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Suicide bombing in north Mali kills 3 Chad troops

  • Article by: BABA AHMED
  • Associated Press
  • April 12, 2013 - 10:44 AM

BAMAKO, Mali - A suicide bombing by Islamic militants has killed at least three Chad soldiers and injured civilians at a market, officials and a humanitarian worker said Friday.

Lalla Maiga, a humanitarian worker in Kidal, said that two suicide bombers were also killed in the attack.

She said the suicide bombers targeted the Chad soldiers in a market in Kidal. "One succeeded in detonating his explosives belt, but the other was neutralized before he could explode his," she said. "There were three dead among the Chad soldiers and a lot of injured civilians, two of which are my colleagues."

An official statement from Chad's government on Friday confirmed the attack and said four of its soldiers were also injured, along with the three dead. It also said that the bodies will be sent back to Chad.

Kidal's deputy mayor Abda Ag Kazina, said Friday that the death toll may rise.

There have been several suicide bombing attacks in Kidal since the French forces entered Mali in January and pushed al-Qaida-linked militants further north toward the mountains. Chad soldiers are helping back French troops in the mountains of the north Kidal region where elements of al-Qaida in the Islamic Maghreb and other militants are now hiding out.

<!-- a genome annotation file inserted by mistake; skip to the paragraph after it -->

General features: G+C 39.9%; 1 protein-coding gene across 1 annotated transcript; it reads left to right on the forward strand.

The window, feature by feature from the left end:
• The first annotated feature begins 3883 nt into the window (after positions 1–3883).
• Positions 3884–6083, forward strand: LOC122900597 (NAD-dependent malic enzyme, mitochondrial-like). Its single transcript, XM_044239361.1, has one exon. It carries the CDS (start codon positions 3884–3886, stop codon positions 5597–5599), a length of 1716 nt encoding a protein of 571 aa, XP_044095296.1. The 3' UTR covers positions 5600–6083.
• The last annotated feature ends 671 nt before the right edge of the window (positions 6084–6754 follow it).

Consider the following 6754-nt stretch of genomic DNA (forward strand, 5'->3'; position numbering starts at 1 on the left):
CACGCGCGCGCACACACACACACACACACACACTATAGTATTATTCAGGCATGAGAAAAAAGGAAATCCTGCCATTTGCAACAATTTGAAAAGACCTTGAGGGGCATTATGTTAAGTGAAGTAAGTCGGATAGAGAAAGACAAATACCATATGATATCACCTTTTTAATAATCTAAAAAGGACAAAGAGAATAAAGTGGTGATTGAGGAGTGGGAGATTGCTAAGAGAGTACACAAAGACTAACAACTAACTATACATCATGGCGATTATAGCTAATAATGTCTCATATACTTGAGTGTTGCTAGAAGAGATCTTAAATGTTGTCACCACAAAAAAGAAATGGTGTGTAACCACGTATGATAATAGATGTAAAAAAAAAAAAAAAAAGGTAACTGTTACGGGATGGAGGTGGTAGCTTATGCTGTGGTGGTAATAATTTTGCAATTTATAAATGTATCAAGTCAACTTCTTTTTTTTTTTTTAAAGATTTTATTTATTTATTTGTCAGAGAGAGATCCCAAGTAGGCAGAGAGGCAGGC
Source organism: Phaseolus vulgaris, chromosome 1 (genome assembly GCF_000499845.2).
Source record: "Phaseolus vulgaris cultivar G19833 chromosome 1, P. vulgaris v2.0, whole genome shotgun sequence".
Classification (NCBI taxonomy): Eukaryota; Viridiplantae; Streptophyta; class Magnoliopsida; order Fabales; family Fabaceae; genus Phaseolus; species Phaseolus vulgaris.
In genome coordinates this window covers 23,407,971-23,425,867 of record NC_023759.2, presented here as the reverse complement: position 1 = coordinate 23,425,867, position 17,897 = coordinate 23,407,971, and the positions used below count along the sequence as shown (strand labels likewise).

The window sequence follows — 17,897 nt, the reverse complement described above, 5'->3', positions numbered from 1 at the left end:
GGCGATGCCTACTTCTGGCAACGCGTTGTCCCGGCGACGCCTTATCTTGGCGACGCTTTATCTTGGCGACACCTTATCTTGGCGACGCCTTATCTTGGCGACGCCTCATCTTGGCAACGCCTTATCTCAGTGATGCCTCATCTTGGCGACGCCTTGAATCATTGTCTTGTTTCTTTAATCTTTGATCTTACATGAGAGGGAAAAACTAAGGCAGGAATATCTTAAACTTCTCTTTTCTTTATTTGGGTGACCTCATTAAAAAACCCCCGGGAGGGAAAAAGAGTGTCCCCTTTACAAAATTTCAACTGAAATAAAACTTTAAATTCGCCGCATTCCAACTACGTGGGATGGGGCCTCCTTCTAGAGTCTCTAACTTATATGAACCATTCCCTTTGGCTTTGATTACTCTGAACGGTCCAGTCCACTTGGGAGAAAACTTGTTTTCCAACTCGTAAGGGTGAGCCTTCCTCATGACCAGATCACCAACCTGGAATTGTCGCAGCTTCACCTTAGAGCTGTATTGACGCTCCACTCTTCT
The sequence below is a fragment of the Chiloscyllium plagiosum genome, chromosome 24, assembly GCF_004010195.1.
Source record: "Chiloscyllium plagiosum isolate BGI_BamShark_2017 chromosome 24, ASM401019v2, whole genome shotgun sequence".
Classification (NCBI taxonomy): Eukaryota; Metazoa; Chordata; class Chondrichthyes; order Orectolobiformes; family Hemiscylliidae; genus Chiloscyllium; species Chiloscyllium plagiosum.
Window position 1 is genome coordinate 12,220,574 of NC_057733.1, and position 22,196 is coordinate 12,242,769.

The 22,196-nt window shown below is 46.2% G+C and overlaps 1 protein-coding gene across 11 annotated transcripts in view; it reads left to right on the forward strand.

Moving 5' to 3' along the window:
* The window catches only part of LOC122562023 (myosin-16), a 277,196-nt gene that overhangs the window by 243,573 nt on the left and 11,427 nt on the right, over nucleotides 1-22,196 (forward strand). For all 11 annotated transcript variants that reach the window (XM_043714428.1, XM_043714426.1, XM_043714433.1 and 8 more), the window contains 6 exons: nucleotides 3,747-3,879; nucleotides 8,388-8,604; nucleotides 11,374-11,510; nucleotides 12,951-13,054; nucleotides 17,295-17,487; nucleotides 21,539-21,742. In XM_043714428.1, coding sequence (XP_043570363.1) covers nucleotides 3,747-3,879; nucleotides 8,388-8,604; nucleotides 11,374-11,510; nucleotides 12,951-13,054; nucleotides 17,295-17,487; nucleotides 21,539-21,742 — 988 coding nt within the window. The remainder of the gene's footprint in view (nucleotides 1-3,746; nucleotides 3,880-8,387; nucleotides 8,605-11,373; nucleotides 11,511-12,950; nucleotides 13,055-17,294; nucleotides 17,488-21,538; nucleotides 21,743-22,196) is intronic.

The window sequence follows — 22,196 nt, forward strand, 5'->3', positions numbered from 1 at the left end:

It was not yet known what militant group staged Friday's suicide attack.

In February, a suicide bomber exploded a vehicle in Kidal, killing six government allies. Earlier that month, a suicide car bombing killed at least one secular Tuareg rebel from the National Movement for the Liberation of the Azawad, or NMLA, near the country's border with Algeria.

The jihadist group MUJAO or Movement for Oneness and Jihad in West Africa, also claimed responsibility for another car explosion that week at a mechanics garage in Kidal about 800 meters (875 yards) from a French military base.

Soldiers from Chad and a few other African countries have joined the French-led operation to help Mali's weak military push back the Islamic extremists who had imposed harsh rule on northern Mali. The militants had started moving south toward the capital, Bamako, before the French-led intervention in January pushed the Islamic radicals out of Timbuktu, Gao and Kidal.

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